March 31, 2016 News

JAXA Director of ISC Says Hitomi Recovery May Be Possible

Masaki Fujimoto has stated that it may still be possible the recover the japanese satellite after it suffered an undetermined incident on March 25

JAXA
JAXA

At a panel on international cooperation in space at the National Academies in Washington, DC on March 29, Masaki Fujimoto, director of international strategy and coordination at the Institute for Space and Astronautical Science at the Japan Aerospace Exploration Agency (JAXA), said that he still believed regaining control of the Hitomi astronomy satellite was possible, but is likely to take a few months. “There’s hope for recovery unless the spacecraft is severely damaged,” he said. “We haven’t given up recovery of the spacecraft.” Hitomi is mostly intact despite an incident that happened on March 25, that generated debris and caused the satellite to tumble.


Fujimoto also said that controllers have detected brief radio signals from Hitomi since the incident, though JAXA has so far been unable to figure out the state of its health.
Hitomi, an x-ray astronomy satellite, was launched on February 17th and was in the middle of a three-month testing and instrument calibration period, when contact with the satellite was lost on March 26. According to Fujimoto, “During its initial operation it was working perfectly.”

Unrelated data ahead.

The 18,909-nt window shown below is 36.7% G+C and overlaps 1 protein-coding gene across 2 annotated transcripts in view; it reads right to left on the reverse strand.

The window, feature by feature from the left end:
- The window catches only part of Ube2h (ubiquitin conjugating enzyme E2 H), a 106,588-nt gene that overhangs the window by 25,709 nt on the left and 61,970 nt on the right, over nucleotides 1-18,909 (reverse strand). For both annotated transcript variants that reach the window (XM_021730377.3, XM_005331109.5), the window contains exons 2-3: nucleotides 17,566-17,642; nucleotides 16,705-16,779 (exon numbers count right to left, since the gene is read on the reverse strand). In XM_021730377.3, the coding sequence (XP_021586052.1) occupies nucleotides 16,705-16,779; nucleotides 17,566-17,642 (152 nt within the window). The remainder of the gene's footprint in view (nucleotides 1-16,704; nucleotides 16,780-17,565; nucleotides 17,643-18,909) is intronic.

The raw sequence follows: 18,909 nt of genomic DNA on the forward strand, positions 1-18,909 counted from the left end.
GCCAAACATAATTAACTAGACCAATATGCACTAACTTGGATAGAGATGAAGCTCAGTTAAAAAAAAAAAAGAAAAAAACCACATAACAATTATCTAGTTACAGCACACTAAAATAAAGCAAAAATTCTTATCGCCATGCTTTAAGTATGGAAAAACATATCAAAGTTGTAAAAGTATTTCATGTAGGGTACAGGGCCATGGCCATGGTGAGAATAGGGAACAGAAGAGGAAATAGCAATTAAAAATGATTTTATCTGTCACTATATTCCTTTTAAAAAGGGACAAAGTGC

Hitomi’s problems, he said, likely started with a loss of attitude control in the spacecraft, which disrupted the spacecraft’s ability to generate power from its solar panels and communicate with the ground. What caused that loss of attitude control isn’t known, and he declined to speculate after the panel on potential causes.

In its statement, JAXA said it was using Japanese radars and telescopes to track Hitomi. A telescope had seen two objects in Hitomi’s original orbit, while a radar detected one, which JAXA said corresponded with the one transmitting radio signals most recently detected on the ground.

Fujimoto said JAXA is working on a plan to recover the spacecraft once it is able to restore communications and stop the spacecraft from tumbling. He cautioned, though, that any recovery of Hitomi will be a long-term effort. “The recovery will require months, not days,” he said. “That’s the kind of timescale he have in mind.”

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